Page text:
5.8      The second of the smaller individual routes C-F, subject to an application dated 26 July 2006 and shown orange on Appendix JH3, was rejected by the Commons and Rights of Way Sub-Committee.  Insufficient evidence of use was considered to exist.  Lydbrook Parish Council appealed but this was in turn refused by the Secretary of State on the grounds that the appeal was invalid.  The third, coloured blue, on Appendix JH3, was the subject of the Committee’s determination.


5.9      The Committee was informed that with regard to documentary evidence, no evidence had been found which suggested that the claimed route existed prior to the creation of the ‘Lydbrook Lydney Railway’ (tram road) in 1809.  Part of the application route crossed Crown land for which a permissive right on foot existed.  However, both the Crown and British Rail sold their freehold interests in the land over which the application route crossed in 1973 at which point a statutory claim of presumed dedication could arise.


5.10    The Asset Data Officer explained that the user evidence would be assessed over the 20-year period 1981- 2001 leading up to the application.  The application would be analysed under this statutory test as opposed to common law because the user evidence post-dated the disposal of interest by the Forestry Commission (Crown) and British Rail in the land crossed by the application route in 1973.


5.11    The Asset Data Officer drew members’ attention to Section 9 of the report which set out the analysis of the user evidence.  She reported that 15 Public Path Evidence Forms (“PPEFs”) were completed by 15 individual members of the public in support of this application dating back to 1923 claiming a public footpath.  All 15 individuals claimed use of the path over part or all of the 20-year qualifying period under analysis.  She advised that the user evidence would be sufficient for a presumption of dedication of a public footpath.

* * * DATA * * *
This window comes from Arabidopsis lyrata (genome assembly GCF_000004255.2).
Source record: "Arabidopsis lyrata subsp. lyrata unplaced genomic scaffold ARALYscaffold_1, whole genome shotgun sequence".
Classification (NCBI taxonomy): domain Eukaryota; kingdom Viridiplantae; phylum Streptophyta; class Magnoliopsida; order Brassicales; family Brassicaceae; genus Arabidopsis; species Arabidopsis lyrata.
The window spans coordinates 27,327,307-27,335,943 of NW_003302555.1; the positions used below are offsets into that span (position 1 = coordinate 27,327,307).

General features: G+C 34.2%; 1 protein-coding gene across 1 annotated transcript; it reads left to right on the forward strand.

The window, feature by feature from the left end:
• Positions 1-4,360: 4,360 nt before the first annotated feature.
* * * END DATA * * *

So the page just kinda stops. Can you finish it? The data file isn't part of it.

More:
5.12    Members were informed that whilst the landowner had objected to the application for the claimed route to be added to the Definitive Map as part of his consultation response, he had not submitted any evidence whether physical or verbal, including evidence of any overt actions to challenge the public’s use of the route, or which would demonstrate his lack of intention to dedicate it.  None of the 15 individuals who had submitted PPEFs had mentioned any physical or verbal obstruction to their use of the path.


5.13    The Asset Data Officer explained that the provisions of the Highways Act 1959, meant that rights of way created by deemed dedication after this Act came into force, would not give rise to them becoming a highway maintainable at the public expense.  Therefore, if the Committee considered that highway rights subsisted or were reasonably alleged to subsist resulting in the direction that an Order should be made to add the claimed route to the Definitive Map, it would be recorded as not being publicly maintainable because the statutory presumption of dedication took place post 1959 when criteria for ways proposed to be adopted as publicly maintainable was introduced.


5.14    Members were directed to note that Section 36 of the 1980 Highways Act (which replaced the 1959 Act) set out specific categories of way as being automatically publicly maintainable.  The claimed route did not fit into any of the categories and that the majority of evidence, must be disregarded prior to 1960 whilst the railway was operational.  There was no evidence of maintenance carried out by the highway authority and the route was not claimed during the 1949 process of compiling the Definitive Map.